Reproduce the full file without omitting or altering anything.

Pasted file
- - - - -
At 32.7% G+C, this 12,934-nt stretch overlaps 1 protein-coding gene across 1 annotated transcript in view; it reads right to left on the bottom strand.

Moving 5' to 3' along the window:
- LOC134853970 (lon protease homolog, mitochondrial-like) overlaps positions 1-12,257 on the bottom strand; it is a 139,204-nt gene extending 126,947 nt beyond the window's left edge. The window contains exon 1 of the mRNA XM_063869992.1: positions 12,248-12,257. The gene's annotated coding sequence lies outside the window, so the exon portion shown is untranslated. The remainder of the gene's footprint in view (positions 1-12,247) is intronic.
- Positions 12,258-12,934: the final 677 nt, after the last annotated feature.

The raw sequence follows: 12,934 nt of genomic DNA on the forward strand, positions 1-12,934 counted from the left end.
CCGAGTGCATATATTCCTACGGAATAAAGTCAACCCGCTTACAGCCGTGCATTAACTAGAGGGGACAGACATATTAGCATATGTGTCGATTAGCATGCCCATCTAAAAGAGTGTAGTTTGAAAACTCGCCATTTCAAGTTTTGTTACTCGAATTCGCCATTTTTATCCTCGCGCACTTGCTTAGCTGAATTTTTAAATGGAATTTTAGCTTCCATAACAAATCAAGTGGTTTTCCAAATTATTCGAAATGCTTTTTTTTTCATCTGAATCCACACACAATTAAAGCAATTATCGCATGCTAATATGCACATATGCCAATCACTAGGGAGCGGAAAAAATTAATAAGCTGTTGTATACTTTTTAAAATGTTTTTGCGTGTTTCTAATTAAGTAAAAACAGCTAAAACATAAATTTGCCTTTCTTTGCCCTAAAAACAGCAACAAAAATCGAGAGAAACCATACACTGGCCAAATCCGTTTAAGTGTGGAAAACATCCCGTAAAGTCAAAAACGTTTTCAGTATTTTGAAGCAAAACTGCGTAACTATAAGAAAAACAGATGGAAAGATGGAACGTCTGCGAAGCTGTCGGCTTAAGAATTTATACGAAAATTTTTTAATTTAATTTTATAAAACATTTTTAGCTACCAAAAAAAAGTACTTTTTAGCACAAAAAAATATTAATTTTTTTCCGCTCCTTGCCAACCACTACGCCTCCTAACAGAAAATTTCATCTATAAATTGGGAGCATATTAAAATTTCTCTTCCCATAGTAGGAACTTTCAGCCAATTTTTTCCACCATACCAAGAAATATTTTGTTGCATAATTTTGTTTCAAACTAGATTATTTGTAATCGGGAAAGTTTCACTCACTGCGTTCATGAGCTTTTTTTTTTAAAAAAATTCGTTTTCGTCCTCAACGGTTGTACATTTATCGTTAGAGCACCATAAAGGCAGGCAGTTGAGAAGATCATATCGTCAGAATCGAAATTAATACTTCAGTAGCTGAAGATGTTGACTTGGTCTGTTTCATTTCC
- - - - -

At 32.7% G+C, this 12,934-nt stretch overlaps 1 protein-coding gene across 1 annotated transcript in view; it reads right to left on the bottom strand.

Moving 5' to 3' along the window:
- LOC134853970 (lon protease homolog, mitochondrial-like) overlaps positions 1-12,257 on the bottom strand; it is a 139,204-nt gene extending 126,947 nt beyond the window's left edge. The window contains exon 1 of the mRNA XM_063869992.1: positions 12,248-12,257. The gene's annotated coding sequence lies outside the window, so the exon portion shown is untranslated. The remainder of the gene's footprint in view (positions 1-12,247) is intronic.
- Positions 12,258-12,934: the final 677 nt, after the last annotated feature.

The raw sequence follows: 12,934 nt of genomic DNA on the forward strand, positions 1-12,934 counted from the left end.
CCGAGTGCATATATTCCTACGGAATAAAGTCAACCCGCTTACAGCCGTGCATTAACTAGAGGGGACAGACATATTAGCATATGTGTCGATTAGCATGCCCATCTAAAAGAGTGTAGTTTGAAAACTCGCCATTTCAAGTTTTGTTACTCGAATTCGCCATTTTTATCCTCGCGCACTTGCTTAGCTGAATTTTTAAATGGAATTTTAGCTTCCATAACAAATCAAGTGGTTTTCCAAATTATTCGAAATGCTTTTTTTTTCATCTGAATCCACACACAATTAAAGCAATTATCGCATGCTAATATGCACATATGCCAATCACTAGGGAGCGGAAAAAATTAATAAGCTGTTGTATACTTTTTAAAATGTTTTTGCGTGTTTCTAATTAAGTAAAAACAGCTAAAACATAAATTTGCCTTTCTTTGCCCTAAAAACAGCAACAAAAATCGAGAGAAACCATACACTGGCCAAATCCGTTTAAGTGTGGAAAACATCCCGTAAAGTCAAAAACGTTTTCAGTATTTTGAAGCAAAACTGCGTAACTATAAGAAAAACAGATGGAAAGATGGAACGTCTGCGAAGCTGTCGGCTTAAGAATTTATACGAAAATTTTTTAATTTAATTTTATAAAACATTTTTAGCTACCAAAAAAAAGTACTTTTTAGCACAAAAAAATATTAATTTTTTTCCGCTCCTTGCCAACCACTACGCCTCCTAACAGAAAATTTCATCTATAAATTGGGAGCATATTAAAATTTCTCTTCCCATAGTAGGAACTTTCAGCCAATTTTTTCCACCATACCAAGAAATATTTTGTTGCATAATTTTGTTTCAAACTAGATTATTTGTAATCGGGAAAGTTTCACTCACTGCGTTCATGAGCTTTTTTTTTTAAAAAAATTCGTTTTCGTCCTCAACGGTTGTACATTTATCGTTAGAGCACCATAAAGGCAGGCAGTTGAGAAGATCATATCGTCAGAATCGAAATTAATACTTCAGTAGCTGAAGATGTTGACTTGGTCTGTTTCATTTCC